Had Savaard not been sentenced to hang, but rather given life imprisonment, an imprisonment from which he escaped, would he spend any time seeking revenge, or would he instead retreat to his lab to continue his life's work? Some of Savaard's bloodthirstiness can of course be explained by the gross injustice he suffered, but isn't it also possible that he lost something in the days he spent dead to the world? If a return from the dead is possible, might not something still be lost? In Before I Hang (1940), also directed by Nick Grindé, this question, or some loose variation of it, is also posed. This time playing the far more gentle-of-spirit Dr. John Garth, Karloff is attempting to reverse the aging process. His work, like that of Savaard, is brought to a halt by a death, this time that of an elderly patient. Dr. Garth could not help this man, who was suffering great pain due to his advanced years, so Dr. Garth performed euthanasia. Again, like Savaard, Garth is convicted and sentenced to hang. While in prison, he is allowed to work with the prison doctor, who is convinced that Dr. Garth's new anti-aging, serum-based methods can succeed, and that Garth must be allowed to complete his work. The serum requires blood, and Garth chooses to test the serum on himself, shortly before he's set to hang, using the blood of a recently executed multiple murderer. As it happens, though, Garth's sentences is soon commuted to life imprisonment, which is followed up by a full pardon. As the years Garth has piled up begin to fall away -- he no longer needs eyeglasses, his hair darkens -- he is, like Savaard, walking proof that his crazy ideas aren't so crazy after all. Except that any time he tries to perform his procedure on a patient, he finds himself strangling them to death instead.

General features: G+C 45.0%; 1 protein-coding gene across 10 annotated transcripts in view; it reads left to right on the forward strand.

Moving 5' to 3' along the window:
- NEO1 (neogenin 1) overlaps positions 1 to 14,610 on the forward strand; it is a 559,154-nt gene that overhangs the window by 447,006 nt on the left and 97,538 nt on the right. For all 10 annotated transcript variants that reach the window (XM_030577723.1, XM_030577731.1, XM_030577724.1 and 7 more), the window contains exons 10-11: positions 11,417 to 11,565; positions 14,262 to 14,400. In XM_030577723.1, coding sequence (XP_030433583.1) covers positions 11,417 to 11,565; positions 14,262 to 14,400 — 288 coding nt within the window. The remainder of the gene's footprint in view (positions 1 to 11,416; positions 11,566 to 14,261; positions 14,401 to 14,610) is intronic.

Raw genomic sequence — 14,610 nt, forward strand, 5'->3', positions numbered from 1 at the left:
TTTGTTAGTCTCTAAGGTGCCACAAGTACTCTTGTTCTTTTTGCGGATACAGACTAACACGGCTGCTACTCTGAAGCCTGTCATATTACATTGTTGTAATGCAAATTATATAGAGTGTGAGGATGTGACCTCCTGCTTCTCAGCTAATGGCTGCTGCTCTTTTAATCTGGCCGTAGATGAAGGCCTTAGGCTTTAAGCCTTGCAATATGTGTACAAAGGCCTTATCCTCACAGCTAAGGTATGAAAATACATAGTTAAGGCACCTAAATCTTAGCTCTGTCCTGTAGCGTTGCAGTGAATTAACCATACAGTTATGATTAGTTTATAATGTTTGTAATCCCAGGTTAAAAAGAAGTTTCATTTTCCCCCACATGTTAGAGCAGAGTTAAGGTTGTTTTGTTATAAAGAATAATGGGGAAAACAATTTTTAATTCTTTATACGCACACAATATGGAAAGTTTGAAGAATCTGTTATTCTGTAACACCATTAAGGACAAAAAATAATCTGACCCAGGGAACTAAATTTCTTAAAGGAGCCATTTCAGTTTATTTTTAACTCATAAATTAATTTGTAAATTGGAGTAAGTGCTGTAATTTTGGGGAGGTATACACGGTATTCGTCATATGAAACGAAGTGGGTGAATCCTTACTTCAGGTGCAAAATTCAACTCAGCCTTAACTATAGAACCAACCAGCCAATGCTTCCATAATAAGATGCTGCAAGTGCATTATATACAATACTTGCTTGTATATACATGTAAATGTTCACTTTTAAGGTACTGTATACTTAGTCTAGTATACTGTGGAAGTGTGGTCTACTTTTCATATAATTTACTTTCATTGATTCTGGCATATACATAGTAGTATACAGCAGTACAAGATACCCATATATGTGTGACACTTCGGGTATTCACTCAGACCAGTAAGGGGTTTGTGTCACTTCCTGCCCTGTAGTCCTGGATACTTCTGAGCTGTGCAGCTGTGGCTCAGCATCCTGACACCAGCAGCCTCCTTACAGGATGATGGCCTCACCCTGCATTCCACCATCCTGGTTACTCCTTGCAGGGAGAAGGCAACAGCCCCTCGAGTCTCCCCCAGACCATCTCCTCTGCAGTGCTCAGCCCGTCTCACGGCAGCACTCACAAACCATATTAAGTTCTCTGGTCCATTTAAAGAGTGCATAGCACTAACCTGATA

Why? Because, in a tip of the cap to the creature's abnormal brain, of the killer's blood now running through his veins. Garth does no choose to murder -- he's overcome by an unstoppable impulse. When he realizes what he's been doing, he begs to be apprehended, even killed himself, so that he won't harm anyone else. His wish is granted, but his work is carried on by his daughter and young apprentice, and the film ends on a note of optimism completely absent from the climax of The Man They Could Not Hang.